The BMW E9 is another steadily rising star in the classic German motoring world. Long considered one of the best looking BMW designs, finding good condition 3.0s is very difficult. This car is the polar opposite of the 912; big six in front, Taiga Green on the outside and tan inside. It certainly looks fantastic with the deep front airdam, Euro bumpers and trunk lip and BBS alloys. The green is also a really unique and period correct color for this example. However, as Paul showed with his recent 3.0 CSi post, value on these cars lies in between $35,000 – $45,000 for some of the better examples. While this example looks splendid, the seller claims the mileage may be off and the paint was redone, making you question the quality of the restoration and what – if anything – it was covering up. Still, it’s drop dead gorgeous, so take a look:


Year: 1975
Model: 3.0CS
Engine: 3.0 liter inline-6
Transmission: 4-speed manual
Mileage: 9,168 mi
Price: $63,900 Buy It Now




3266 Post Rd

Southport, Ct 06890

203 256 9800



VIN 4300610

The Classic Car Gallery is proud to offer this 2-owner (2nd owner for the past 24 years) 1975 BMW 3.0CS coupe. The car was brought over from Europe in 1984, is a very low mileage original EURO car, in her correct TAIGA GREEN (she shows 9600 miles, but judging by condition, we believe her to have approx. 40,000 miles). She has not been driven more than 1000 miles in the last 15 years (we have documentation verifying this). The car recently underwent a comprehensive inspection by noted BMW E9 RESTORER MATT McGINN OF SPORTS CAR RESTORATION in Plainville, Ct. In lieu of a description, I have included Matts review of the car below;

Hi Steven,

I’m at the shop after a long day, I did forget your card at home, hope this generic email off your site gets to you.

We had a good time looking at the coupe yesterday, thanks for calling us in on this mission.

I am working on the written impression of the car, but as I am trying to really nail every detail that Dennis, Tim and I took in, it is taking longer than I’d hoped.

In short, you can quote me on any of the following if you have buyers prior to be sending you the report.

Car is in top ten percent of e9 coupes from a body/paint perspective. Driving up to the shop and seeing the car in the lot my first impression was positive. Period-correct Mahle wheels, the CSL wheelarch trim, color, cleanliness all spoke. I can’t say the year/proximity to end of production adds value necessarily to me, as they were serially-produced, but the euro bumpers on a late CS are great and the color is great.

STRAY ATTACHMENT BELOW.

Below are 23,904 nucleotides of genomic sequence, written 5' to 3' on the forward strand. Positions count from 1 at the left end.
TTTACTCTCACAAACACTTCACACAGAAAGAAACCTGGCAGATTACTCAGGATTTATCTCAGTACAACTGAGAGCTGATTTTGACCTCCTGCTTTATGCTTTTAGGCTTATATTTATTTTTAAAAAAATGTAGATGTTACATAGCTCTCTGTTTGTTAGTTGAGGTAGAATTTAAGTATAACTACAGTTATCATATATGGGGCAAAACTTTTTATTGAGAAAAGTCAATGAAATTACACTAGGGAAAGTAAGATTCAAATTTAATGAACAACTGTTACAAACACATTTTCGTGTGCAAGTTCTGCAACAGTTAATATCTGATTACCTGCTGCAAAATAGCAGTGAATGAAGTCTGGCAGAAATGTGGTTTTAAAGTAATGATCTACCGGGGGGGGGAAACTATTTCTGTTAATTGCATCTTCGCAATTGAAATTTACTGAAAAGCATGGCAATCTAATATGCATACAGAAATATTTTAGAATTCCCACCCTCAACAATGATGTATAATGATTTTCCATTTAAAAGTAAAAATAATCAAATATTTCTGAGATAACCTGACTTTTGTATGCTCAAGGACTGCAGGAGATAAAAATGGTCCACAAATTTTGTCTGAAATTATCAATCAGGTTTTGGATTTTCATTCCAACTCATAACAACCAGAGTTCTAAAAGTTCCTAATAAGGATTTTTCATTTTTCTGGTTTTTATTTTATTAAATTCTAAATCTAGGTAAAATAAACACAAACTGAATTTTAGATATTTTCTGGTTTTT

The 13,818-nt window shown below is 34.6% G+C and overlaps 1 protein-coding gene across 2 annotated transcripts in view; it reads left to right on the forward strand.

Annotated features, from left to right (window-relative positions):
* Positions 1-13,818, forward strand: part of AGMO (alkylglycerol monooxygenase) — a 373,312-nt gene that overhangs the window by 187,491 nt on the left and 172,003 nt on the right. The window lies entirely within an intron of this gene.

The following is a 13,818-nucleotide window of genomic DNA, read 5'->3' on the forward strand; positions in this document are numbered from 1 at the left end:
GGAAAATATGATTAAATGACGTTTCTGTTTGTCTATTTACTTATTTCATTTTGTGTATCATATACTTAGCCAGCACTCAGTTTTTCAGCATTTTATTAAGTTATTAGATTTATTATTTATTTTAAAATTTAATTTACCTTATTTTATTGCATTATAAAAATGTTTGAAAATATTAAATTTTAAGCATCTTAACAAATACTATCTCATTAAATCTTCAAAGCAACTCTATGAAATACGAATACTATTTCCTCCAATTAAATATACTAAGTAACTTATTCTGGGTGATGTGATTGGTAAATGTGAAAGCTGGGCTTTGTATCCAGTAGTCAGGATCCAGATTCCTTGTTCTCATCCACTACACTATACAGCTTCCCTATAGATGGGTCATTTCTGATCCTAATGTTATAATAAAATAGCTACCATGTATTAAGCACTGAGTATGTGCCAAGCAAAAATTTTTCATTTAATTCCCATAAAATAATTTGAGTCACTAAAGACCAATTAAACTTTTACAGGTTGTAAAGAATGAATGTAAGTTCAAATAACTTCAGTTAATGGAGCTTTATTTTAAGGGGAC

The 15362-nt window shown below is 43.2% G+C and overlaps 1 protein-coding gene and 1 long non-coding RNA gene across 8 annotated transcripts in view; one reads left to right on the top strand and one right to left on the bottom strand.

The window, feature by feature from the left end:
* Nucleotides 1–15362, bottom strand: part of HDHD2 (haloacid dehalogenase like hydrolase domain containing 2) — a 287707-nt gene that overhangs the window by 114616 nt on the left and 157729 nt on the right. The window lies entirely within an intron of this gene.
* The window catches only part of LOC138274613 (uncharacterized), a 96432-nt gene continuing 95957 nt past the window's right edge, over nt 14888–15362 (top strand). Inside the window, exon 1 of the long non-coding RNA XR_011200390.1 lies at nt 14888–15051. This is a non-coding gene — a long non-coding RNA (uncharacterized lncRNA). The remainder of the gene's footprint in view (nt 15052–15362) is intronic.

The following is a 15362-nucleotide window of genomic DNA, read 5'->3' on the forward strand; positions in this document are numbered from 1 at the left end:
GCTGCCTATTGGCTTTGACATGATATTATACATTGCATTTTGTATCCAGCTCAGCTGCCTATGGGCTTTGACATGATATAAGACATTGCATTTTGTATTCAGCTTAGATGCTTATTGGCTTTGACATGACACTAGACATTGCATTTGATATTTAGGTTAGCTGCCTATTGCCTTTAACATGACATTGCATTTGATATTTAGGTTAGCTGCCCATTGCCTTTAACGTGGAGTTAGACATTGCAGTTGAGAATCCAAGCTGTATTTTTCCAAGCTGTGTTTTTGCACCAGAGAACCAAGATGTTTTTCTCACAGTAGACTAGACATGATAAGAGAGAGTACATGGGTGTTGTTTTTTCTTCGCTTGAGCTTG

Engine has compression leakage through piston rings into crankcase. As a weekend car, not something likely to cause major oil consumption or fouling plugs, etc. More driving may help the rings seat better. Plugs looked good when removed, not black and rich, not white and lean. We could not test on-road manners of car but a buyer can do this. Brake sticking issue may be solvable by fitting new front calipers, but double check the master cylinder and/or pedal linkage to make sure there is not a hydraulic issue (MC) or just a physical binding issue (bad bushing in the linkage) keeping some pressure on the calipers. Just a little pressure in the MC or linkage equals much more binding in the front brakes than the rear by nature.

Color is re-sprayed but likely original color and done well. Glass-out, doors-off good comprehensive repaint. Not cheap, now or ever.

Car has never had a panel changed, and has never had rust repair and does not need either as a high-level driver car. Rust areas in front of doors are an “option” fix as they are not likely to grow given a typical classic car’s use. It will also not spread to adjacent panes. As a driver-level car, you leave that spot alone.. Areas of concern (front structure, frame rails) are dead-original, never-repaired, never-rusted and need no repair. Slight surface rust on isolated spots on floor pan. No evidence of repair. Rocker panels are original.

Trim, seals and interior excellent. Replaced with BMW factory parts and in great condition and fit well. Dash is excellent, no cracks. Wood veneer on dash, door-panels have appropriate age. Speaker grille on dash has original fabric behind grates. All seat trims, especially the seat rail covers excellent. Appears to be original upholstery. (I am researching this as this is one aspect of the late coupes I am not 100 percent familar with.)

I saw on your site that the car was for sale for $XX,XXX. You’d asked yesterday about my opinion on the value. That’s tough for me as we’re focused on building cars for owners, but I can tell you this, if you got a complete donor car for free, you could not build a car of this caliber for $XX,XXX. it would be double that, triple that for something REALLY nice And to boot, you’d have to really find a rust-free, never-hit survivor to build from, and even then then you could not do it.

Thanks again, much more to follow.


Since Matt’s inspection, we have rebuilt the carburetors, installed new front brake calipers, brake lines and master cylinder. The car now runs and stops as she should. These E9 COUPES are among the most collectible cars of the 1970s’ and is bound to appreciate. This particular car is stunning in its originality, (THEY ARE ONLY ORIGINAL ONCE!!!) and it may be the nicest original 3.0 CS on the market today. Feel free to call 203 256 9800 or email Steven@classiccargallery.com if we can answer any of your questions.